The Centrelink PLS reverse mortgages are offered by the Australian Government to older Australians who wish to boost their retirement income by unlocking equity in their real estate assets. Through the PLS, people can receive additional regular fortnightly payments, which accrue as a debt secured against their Australian property. The PLS allows a fortnightly loan of up to 150 per cent of the maximum Age Pension, representing about $12,385 a year for singles and about $18,670 for couples, on top of receiving a full Age Pension. A compounding interest rate, currently 4.5 per cent, is charged.

The PLS is available to pensioners, part-pensioners and non-pensioners too. It’s delivered by Centrelink’s team of financial information services officers, who don’t have to provide all the consumer protections required by ASIC and responsible lending legislation. PLS reverse mortgage properties are revalued annually, and future drawdown availability is adjusted based on valuation, age and a range of other factors.

The Budget enhancements are expected to increase interest in the PLS, but it’s not a perfect product. It has the same issues as any other reverse mortgage: it compounds and reduces your capital. Remember that the essence of a reverse mortgage is that no interest or principal repayments are made on the loan, so it increases faster and faster.

Summing up

Home equity is the largest store of lifetime savings for most Australians. If that’s true for you, don’t ignore it — understand your home equity and actively manage your access to it.

Like any other savings, the number one rule is “don’t blow it”! When you take out a reverse mortgage, you get to continue living in your home while spending your money, but that leaves less money for later, or for the beneficiaries of your will. So always use only what you need now, and always take into account your long-term future needs for funding, housing and aged care as well.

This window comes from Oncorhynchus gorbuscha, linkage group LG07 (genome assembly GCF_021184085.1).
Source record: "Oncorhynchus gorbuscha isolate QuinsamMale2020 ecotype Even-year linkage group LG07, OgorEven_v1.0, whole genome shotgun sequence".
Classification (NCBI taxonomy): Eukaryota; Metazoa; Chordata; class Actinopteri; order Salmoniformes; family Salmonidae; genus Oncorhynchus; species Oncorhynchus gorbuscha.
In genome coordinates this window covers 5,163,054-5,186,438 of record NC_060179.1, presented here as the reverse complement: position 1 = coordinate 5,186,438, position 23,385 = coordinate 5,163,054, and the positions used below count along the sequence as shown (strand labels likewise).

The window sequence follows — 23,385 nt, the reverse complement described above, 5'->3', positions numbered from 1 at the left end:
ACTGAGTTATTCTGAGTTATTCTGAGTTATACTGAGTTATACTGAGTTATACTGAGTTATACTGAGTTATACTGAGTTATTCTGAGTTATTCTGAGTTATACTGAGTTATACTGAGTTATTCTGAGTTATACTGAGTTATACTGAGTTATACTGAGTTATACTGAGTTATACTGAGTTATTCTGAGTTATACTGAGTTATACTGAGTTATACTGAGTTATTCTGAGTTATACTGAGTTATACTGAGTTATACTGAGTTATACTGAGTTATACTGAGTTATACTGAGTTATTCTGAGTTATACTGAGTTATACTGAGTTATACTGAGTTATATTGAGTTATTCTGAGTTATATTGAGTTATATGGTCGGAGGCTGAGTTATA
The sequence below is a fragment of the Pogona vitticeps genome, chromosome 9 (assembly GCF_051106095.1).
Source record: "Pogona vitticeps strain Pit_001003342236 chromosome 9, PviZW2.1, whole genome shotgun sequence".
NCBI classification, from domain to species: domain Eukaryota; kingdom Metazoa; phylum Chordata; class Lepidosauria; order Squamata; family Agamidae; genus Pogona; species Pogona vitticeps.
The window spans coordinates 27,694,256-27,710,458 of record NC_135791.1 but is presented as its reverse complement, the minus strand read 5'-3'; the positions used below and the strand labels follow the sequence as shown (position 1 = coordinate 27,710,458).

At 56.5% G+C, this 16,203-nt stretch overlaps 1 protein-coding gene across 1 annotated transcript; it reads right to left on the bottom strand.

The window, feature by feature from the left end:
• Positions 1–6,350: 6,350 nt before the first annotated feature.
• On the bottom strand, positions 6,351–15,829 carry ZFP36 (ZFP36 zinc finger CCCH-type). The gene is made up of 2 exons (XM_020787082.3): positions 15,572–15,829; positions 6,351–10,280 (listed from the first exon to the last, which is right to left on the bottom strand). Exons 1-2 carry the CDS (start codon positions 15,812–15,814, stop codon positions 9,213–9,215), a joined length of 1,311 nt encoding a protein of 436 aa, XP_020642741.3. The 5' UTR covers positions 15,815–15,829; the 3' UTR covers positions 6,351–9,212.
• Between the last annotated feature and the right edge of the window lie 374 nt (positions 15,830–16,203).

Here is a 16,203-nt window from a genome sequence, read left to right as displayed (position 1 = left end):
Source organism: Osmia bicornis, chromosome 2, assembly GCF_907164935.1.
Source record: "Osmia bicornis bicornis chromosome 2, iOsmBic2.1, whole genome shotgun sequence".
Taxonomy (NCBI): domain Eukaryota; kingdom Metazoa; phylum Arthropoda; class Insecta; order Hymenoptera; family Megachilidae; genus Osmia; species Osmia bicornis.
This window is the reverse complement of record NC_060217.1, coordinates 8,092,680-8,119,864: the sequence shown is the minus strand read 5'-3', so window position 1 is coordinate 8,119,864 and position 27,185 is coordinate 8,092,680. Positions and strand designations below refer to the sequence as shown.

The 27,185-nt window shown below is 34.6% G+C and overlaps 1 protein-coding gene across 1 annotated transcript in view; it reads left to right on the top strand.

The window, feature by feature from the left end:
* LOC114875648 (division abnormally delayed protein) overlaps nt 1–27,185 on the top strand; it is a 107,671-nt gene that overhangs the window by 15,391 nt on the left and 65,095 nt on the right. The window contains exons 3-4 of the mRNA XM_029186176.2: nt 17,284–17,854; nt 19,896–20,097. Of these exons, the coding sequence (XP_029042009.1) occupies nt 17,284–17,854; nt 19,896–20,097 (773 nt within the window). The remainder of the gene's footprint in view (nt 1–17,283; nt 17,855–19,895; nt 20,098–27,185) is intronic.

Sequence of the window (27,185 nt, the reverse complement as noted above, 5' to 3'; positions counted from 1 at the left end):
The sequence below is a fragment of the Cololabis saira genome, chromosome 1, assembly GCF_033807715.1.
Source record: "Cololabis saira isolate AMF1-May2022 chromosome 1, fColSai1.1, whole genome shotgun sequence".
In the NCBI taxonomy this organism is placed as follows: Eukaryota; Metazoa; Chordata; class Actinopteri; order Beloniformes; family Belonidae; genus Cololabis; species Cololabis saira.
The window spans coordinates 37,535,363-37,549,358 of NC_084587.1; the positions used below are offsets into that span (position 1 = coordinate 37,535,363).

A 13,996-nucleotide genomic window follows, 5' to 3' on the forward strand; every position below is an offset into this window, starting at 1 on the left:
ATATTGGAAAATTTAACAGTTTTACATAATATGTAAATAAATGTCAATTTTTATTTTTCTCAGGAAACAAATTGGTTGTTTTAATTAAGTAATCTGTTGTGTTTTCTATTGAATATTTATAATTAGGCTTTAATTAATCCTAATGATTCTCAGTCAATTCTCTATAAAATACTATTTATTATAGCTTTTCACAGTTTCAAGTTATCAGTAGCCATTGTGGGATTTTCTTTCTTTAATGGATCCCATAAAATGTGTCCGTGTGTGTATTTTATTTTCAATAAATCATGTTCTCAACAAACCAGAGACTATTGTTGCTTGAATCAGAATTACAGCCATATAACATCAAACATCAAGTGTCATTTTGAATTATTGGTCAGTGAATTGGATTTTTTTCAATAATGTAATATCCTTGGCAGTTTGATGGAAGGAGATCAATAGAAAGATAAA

Ideally you can have an open conversation with the whole family to be able to meet your own living needs and understand the support you can give your family now, along the way, or as a bequest.

Reverse mortgages are flexible in that you can make voluntary payments of some or all of the loan at any time without fees or penalties, but it would be reasonable to expect that repayment will come from the eventual sale of the family home. If you or your family require access to capital but can pay the interest, you can do that to keep the loan amount from compounding. Overall, it’s usually best to draw down slowly on your home equity, as this slows the compounding effect and ensures you have some in reserve for future needs.

HOUSEHOLD CAPITAL INFO Important information. Applications for credit are subject to eligibility and lending criteria. Fees and charges are payable, and terms and conditions apply (available upon request). Household Capital Pty Limited is a credit representative (512757) of Mortgage Direct Pty Limited ACN 075 721 434, Australian Credit Licence 391876. HOUSEHOLD CAPITAL™, the Star Device and Household Capital and the Star Device are trademarks of Household Capital Pty Ltd.
IMPORTANT LEGAL INFO This article is of a general nature and FYI only, because it doesn’t take into account your financial or legal situation, objectives or needs. That means it’s not financial product or legal advice and shouldn’t be relied upon as if it is. Before making a financial or legal decision, you should work out if the info is appropriate for your situation and get independent, licensed financial services or legal advice.

How could a reverse mortgage transform your retirement?

Whether your home needs reroofing, your mortgage needs refinancing or your teeth need recapping, your home equity can renew your retirement and help you enjoy the lifestyle you deserve. Try our easy-to-use calculator to see how much home equity you could access.

CALCULATE NOW

Did you find this article helpful? Are you considering taking out a reverse mortgage?